Monað modes lust mæla gehƿylce ferð to feran.

In the "Stranger People's" Country - Mary Noailles Murfree, Marjorie Pryse A strange, slow, rewarding book, this has been rescued from obscurity thanks to the University of Nebraska's ‘19th-century American Women Writers’ series, but it deserves to be read for much better reasons than just representing various gradations of nationality, timezone or gender. As a description of Tennessee mountain life, it's a real wonder, and anyone who enjoys rich, chewy prose will find a lot to get stuck into here.

The story, such as it is, concerns an archaeologist who wants to investigate a mysterious pygmy burial-ground near a little community in the Great Smoky Mountains. To be honest it doesn't quite sustain the length of the book: I'd love to read her short stories and I suspect she'd be better over shorter distances.

But the pleasure comes from the richly Romantic, even Gothic, atmosphere of the book, which has a powerful sense of the sublime in nature and a tendency to the melancholy and the mysterious. Her prose is portentous and elaborate with an archaic vocabulary. When it misfires she can seem very clichéd:

There was fire in her serene eyes, like a flare of sunset in the placid depths of a lake.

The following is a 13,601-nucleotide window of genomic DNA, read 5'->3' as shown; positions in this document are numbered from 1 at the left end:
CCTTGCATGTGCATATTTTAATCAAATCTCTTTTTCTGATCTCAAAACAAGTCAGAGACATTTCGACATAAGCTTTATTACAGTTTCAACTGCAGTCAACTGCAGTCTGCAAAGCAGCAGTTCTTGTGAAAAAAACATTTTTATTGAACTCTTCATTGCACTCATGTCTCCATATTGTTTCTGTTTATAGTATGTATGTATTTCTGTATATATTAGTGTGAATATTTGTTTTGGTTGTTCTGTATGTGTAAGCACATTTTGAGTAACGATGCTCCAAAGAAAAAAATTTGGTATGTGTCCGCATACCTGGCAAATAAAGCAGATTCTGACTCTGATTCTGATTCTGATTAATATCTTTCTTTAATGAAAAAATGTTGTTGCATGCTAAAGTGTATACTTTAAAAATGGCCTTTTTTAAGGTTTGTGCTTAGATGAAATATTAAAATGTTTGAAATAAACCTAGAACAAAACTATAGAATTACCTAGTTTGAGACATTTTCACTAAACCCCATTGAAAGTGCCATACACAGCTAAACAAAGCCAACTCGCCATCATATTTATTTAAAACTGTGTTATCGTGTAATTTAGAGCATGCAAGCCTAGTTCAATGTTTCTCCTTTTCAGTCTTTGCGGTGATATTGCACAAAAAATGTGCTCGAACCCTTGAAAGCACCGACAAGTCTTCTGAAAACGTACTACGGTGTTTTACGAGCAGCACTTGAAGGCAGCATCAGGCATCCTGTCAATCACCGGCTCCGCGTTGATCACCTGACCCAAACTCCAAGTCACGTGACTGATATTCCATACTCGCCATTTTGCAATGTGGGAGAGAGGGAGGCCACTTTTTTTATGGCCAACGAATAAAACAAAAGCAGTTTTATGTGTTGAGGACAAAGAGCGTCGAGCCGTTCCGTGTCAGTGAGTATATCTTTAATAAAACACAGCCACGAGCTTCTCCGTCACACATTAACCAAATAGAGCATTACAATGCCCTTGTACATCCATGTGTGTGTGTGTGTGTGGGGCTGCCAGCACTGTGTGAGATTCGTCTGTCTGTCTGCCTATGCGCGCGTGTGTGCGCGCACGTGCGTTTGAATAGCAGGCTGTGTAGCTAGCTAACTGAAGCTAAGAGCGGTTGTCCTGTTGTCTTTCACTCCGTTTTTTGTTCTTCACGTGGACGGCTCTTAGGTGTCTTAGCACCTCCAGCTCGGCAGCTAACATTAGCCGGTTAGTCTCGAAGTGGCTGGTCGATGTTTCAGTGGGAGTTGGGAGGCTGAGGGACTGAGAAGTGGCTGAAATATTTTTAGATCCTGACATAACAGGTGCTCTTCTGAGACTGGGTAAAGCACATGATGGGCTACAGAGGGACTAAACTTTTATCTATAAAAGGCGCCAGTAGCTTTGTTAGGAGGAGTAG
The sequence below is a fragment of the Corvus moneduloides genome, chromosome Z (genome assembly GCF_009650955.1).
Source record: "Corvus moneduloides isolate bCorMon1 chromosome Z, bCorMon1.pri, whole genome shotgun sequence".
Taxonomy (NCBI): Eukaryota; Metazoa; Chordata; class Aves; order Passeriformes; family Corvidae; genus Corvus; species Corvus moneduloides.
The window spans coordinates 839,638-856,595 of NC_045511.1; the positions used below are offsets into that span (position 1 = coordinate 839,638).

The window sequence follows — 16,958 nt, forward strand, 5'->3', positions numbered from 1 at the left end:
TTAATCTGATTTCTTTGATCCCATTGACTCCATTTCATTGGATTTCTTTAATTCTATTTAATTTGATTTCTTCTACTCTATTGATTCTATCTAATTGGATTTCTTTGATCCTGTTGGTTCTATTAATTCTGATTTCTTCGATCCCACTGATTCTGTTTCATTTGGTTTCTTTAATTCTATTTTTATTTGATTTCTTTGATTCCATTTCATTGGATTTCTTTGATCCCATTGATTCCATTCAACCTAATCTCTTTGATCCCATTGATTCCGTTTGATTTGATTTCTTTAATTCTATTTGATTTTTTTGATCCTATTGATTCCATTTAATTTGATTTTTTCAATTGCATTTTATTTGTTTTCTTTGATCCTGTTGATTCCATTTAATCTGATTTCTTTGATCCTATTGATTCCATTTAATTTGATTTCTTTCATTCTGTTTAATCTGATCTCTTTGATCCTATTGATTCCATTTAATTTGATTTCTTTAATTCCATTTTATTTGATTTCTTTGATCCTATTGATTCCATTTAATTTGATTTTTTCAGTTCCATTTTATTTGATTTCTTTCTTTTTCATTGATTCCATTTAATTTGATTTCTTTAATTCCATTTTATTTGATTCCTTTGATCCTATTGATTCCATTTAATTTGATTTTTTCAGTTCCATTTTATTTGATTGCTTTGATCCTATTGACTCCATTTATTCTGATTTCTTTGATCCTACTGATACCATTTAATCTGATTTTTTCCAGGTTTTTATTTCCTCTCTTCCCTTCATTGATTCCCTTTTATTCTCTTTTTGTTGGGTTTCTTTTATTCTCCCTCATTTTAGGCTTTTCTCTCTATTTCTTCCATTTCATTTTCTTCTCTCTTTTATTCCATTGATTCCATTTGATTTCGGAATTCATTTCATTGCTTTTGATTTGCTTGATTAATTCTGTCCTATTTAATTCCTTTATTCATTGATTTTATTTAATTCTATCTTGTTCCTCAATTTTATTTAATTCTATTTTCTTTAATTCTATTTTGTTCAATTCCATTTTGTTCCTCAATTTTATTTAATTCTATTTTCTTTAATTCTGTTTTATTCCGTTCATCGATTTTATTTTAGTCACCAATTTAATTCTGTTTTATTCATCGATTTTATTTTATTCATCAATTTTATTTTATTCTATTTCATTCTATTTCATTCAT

But when it works, the effects can be strangely wonderful, with something of the ornate power of Mervyn Peake, albeit here inspired by the natural world:

the rising [moon] was visible through the gap in the mountains; much of the world seemed in some sort unaware of its advent, and lay in the shadow, dark and stolid, in a dull invisibility, as though without form and void. The moon had not yet scaled the heights of the great range; only that long clifty gorge cleaving its mighty heart was radiant with the forecast of the splendors of the night, and through this vista, upon the mystic burial-ground, fell the pensive light like a benison.

One character, looking out at a mountain path in the darkness, sees how it appears and reappears over the slopes,

…now in the clear sheen, now lost in the black shadow, reappearing at an unexpected angle, as if in the darkness the continuity were severed, and it existed only in sinuous sections.

This is lovely stuff. The elaborate precision of her descriptions seems all the more pronounced for being juxtaposed with the dialect Murfree uses to write her characters' dialogue. The book's first line of speech, absolutely representative, is this:

‘I do declar' I never war so set back in my life ez I felt whenst that thar valley man jes' upped an' axed me 'bout'n them thar Leetle Stranger People buried yander on the rise,’ declared Stephen Yates.

Some might find it irritating; I liked it, once I'd got used to deciphering it. And (as the introduction to this edition persuasively argues) by putting dialect right next to the most baroque of descriptive prose, there is a kind of inherent argument that dialect itself can be a useful prose style.

And Murfree makes the case pretty well, on balance: this is a rich and fascinating book, which well deserves to be brought back into print.

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